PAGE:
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William Tennent to the Council of Safety for South-Carolina



Long Cane, September 1, 1775.

This comes by Captain George Reid' s wagon from the Long Canes, where I am at present. I parted from Mr˙ Drayton on Monday morning; he steered his course to Augusta, and thence designed for the camp at Amelia. I thought it necessary to visit the settlements on this side of Saluda. Met a large congregation yesterday, and found the people divided in their sentiments. Spoke at least two hours to them, to good effect. The prevailing party here is for American measures, by the agency of some of our worthy members; but they need confirmation. I have therefore appointed three meetings, at which I expect to see the greater number of the disaffected. I shall then cross over into Fletchall' s Regiment once more, to be at an election appointed at Ford' s, on Enoree, where we expect great opposition, if not violence, from Cunningham' s party. Brown will bring them to blood if he can, but I still hope it may be prevented. I consider myself as running great risks, but think it my duty.

Our visit has given their party a great shock, divided their friends, and strengthened our interest much. One of their chiefs confessed to me, at Little River, that he brought up the thanks of the Governour to Mr˙ Cunningham, for what he had done and is doing. The Governour' s intrigue here is as evident as the light of the sun. The evidences of their design, by the Indians, is no doubt clear to the Council, from the papers sent down already.

The inhabitants here are in great terrour, as far as they have heard of their danger, and that because they have no ammunition. The leaders have frequently dropped in company that they intend to form a camp. I am sure they will find a smaller number ready to befriend them than they imagine. But their dependance is upon the savages to join their army, and that the rest of the inhabitants will be forced to join them, to save their families from a massacre. I am taking proper measures, in this District, to prevent the horrible conspiracy. Three volunteer companies are formed; one under Major Terry, who now seems animated in the cause; another under Captain Pickins; a third under Captain James McCall. More of the like kind is going on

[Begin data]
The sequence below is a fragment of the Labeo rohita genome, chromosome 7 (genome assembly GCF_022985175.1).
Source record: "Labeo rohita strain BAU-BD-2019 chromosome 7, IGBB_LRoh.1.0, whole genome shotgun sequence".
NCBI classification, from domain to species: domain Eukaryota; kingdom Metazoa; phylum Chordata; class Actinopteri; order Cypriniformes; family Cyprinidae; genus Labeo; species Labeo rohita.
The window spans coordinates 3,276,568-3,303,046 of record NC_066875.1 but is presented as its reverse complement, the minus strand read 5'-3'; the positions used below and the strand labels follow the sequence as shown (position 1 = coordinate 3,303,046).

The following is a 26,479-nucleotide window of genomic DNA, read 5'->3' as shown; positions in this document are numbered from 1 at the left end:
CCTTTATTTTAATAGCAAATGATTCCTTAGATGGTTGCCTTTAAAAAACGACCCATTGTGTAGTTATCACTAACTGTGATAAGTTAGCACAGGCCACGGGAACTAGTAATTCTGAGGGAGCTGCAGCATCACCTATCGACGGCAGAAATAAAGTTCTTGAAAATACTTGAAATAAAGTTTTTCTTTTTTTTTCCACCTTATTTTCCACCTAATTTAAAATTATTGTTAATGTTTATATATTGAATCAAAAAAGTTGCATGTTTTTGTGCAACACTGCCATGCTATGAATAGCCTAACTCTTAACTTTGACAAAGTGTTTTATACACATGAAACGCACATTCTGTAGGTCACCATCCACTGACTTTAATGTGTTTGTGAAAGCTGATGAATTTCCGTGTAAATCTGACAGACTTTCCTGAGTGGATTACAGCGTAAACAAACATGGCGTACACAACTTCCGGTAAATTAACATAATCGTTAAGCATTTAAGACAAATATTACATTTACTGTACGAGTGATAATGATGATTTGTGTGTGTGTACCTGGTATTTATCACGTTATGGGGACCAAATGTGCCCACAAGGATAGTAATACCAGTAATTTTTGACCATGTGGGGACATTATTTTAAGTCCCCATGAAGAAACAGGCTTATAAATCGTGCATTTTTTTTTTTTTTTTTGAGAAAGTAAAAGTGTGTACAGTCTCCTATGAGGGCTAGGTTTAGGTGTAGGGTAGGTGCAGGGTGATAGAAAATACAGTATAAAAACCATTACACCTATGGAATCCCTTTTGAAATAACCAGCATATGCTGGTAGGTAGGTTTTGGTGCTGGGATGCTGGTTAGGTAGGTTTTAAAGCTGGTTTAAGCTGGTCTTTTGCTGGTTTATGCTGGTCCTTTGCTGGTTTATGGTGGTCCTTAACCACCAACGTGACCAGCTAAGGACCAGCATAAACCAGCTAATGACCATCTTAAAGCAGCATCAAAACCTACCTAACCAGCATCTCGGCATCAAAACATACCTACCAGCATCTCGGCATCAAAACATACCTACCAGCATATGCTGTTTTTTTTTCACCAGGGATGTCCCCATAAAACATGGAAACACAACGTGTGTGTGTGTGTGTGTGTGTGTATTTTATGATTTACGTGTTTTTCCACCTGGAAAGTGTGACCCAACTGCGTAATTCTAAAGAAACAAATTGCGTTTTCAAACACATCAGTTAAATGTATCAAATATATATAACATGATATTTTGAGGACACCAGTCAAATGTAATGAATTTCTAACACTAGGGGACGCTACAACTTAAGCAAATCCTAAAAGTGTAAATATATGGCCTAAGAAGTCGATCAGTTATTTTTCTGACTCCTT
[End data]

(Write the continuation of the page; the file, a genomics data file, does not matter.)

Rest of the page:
as fast as may be. The great difficulty is the want of ammunition. They evidently have a design upon Fort Charlotte, and our friends cannot collect to defend it, unless they are supplied; I have therefore promised them a supply. If you, therefore, gentlemen, think it proper, it will be of the greatest utility to send up one hundred or one hundred and fifty pounds weight of powder, and some lead, by the bearer, Samuel Reid, who will effectually secrete it until delivered safe into the hands of the volunteer Companies, to be subject to the order of the Council in case it is not used for the defence of the Colony. It will be effectually secured, and a small delay may be greatly dangerous. The same measure will be necessary on the other side of Broad River.

I could wish that Virginia might be alarmed and ready, and that a categorical answer might be demanded of the Cherokees before the time of danger. The Creeks are in some danger from one Thompson, an emissary, now among them. I shall visit Fort Charlotte before I return, and hope to let you hear more particularly on these subjects next week.